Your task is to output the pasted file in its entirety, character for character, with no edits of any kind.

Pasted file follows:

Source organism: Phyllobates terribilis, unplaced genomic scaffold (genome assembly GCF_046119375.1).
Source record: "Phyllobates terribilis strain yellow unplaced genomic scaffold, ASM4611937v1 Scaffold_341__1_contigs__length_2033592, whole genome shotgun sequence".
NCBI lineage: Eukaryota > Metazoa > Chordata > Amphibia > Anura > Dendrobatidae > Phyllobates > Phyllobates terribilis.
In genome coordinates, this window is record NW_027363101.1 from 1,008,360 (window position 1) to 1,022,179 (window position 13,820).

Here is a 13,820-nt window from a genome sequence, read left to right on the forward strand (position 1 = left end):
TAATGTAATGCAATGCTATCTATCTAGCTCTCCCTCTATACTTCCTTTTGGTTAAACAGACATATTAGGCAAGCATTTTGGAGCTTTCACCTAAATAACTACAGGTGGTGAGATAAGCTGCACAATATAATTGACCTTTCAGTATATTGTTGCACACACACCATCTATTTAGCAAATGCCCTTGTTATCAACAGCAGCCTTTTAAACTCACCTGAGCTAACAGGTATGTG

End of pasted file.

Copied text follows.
Source organism: Phyllobates terribilis, unplaced genomic scaffold (genome assembly GCF_046119375.1).
Source record: "Phyllobates terribilis strain yellow unplaced genomic scaffold, ASM4611937v1 Scaffold_341__1_contigs__length_2033592, whole genome shotgun sequence".
NCBI lineage: Eukaryota > Metazoa > Chordata > Amphibia > Anura > Dendrobatidae > Phyllobates > Phyllobates terribilis.
In genome coordinates, this window is record NW_027363101.1 from 1,008,360 (window position 1) to 1,022,179 (window position 13,820).

Here is a 13,820-nt window from a genome sequence, read left to right on the forward strand (position 1 = left end):
TAATGTAATGCAATGCTATCTATCTAGCTCTCCCTCTATACTTCCTTTTGGTTAAACAGACATATTAGGCAAGCATTTTGGAGCTTTCACCTAAATAACTACAGGTGGTGAGATAAGCTGCACAATATAATTGACCTTTCAGTATATTGTTGCACACACACCATCTATTTAGCAAATGCCCTTGTTATCAACAGCAGCCTTTTAAACTCACCTGAGCTAACAGGTATGTG